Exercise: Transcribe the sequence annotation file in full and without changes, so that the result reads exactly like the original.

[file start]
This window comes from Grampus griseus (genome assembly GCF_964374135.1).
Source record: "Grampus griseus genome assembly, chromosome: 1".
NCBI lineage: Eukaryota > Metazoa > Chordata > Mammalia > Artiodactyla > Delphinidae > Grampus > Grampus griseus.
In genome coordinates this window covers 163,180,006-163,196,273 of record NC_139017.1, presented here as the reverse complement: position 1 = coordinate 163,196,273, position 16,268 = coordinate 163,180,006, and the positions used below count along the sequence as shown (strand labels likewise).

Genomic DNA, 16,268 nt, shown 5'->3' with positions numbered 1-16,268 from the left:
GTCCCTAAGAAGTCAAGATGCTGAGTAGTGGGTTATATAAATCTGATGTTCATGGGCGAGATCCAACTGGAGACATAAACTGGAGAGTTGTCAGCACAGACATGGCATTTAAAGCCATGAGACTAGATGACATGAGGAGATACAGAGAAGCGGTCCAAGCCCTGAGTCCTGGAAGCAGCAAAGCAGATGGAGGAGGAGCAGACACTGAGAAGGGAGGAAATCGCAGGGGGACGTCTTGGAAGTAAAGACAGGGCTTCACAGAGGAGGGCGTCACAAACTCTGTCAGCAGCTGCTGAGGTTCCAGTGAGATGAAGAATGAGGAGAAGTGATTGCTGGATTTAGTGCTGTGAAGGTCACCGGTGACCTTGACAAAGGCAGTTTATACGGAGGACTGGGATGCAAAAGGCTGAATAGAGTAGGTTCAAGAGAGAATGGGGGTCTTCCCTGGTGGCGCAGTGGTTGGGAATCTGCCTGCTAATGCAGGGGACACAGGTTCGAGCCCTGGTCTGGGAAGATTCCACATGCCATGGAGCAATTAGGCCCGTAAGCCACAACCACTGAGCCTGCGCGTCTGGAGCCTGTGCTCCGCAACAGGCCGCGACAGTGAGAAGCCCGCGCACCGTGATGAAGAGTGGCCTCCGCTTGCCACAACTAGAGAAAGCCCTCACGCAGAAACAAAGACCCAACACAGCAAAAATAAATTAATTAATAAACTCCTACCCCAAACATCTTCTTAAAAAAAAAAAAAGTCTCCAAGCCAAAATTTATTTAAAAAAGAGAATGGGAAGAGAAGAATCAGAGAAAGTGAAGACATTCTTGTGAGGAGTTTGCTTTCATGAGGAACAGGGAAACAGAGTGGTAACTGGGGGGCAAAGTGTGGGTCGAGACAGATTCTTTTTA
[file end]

This window comes from Grampus griseus (genome assembly GCF_964374135.1).
Source record: "Grampus griseus genome assembly, chromosome: 1".
NCBI lineage: Eukaryota > Metazoa > Chordata > Mammalia > Artiodactyla > Delphinidae > Grampus > Grampus griseus.
In genome coordinates this window covers 163,180,006-163,196,273 of record NC_139017.1, presented here as the reverse complement: position 1 = coordinate 163,196,273, position 16,268 = coordinate 163,180,006, and the positions used below count along the sequence as shown (strand labels likewise).

Genomic DNA, 16,268 nt, shown 5'->3' with positions numbered 1-16,268 from the left:
GTCCCTAAGAAGTCAAGATGCTGAGTAGTGGGTTATATAAATCTGATGTTCATGGGCGAGATCCAACTGGAGACATAAACTGGAGAGTTGTCAGCACAGACATGGCATTTAAAGCCATGAGACTAGATGACATGAGGAGATACAGAGAAGCGGTCCAAGCCCTGAGTCCTGGAAGCAGCAAAGCAGATGGAGGAGGAGCAGACACTGAGAAGGGAGGAAATCGCAGGGGGACGTCTTGGAAGTAAAGACAGGGCTTCACAGAGGAGGGCGTCACAAACTCTGTCAGCAGCTGCTGAGGTTCCAGTGAGATGAAGAATGAGGAGAAGTGATTGCTGGATTTAGTGCTGTGAAGGTCACCGGTGACCTTGACAAAGGCAGTTTATACGGAGGACTGGGATGCAAAAGGCTGAATAGAGTAGGTTCAAGAGAGAATGGGGGTCTTCCCTGGTGGCGCAGTGGTTGGGAATCTGCCTGCTAATGCAGGGGACACAGGTTCGAGCCCTGGTCTGGGAAGATTCCACATGCCATGGAGCAATTAGGCCCGTAAGCCACAACCACTGAGCCTGCGCGTCTGGAGCCTGTGCTCCGCAACAGGCCGCGACAGTGAGAAGCCCGCGCACCGTGATGAAGAGTGGCCTCCGCTTGCCACAACTAGAGAAAGCCCTCACGCAGAAACAAAGACCCAACACAGCAAAAATAAATTAATTAATAAACTCCTACCCCAAACATCTTCTTAAAAAAAAAAAAAGTCTCCAAGCCAAAATTTATTTAAAAAAGAGAATGGGAAGAGAAGAATCAGAGAAAGTGAAGACATTCTTGTGAGGAGTTTGCTTTCATGAGGAACAGGGAAACAGAGTGGTAACTGGGGGGCAAAGTGTGGGTCGAGACAGATTCTTTTTA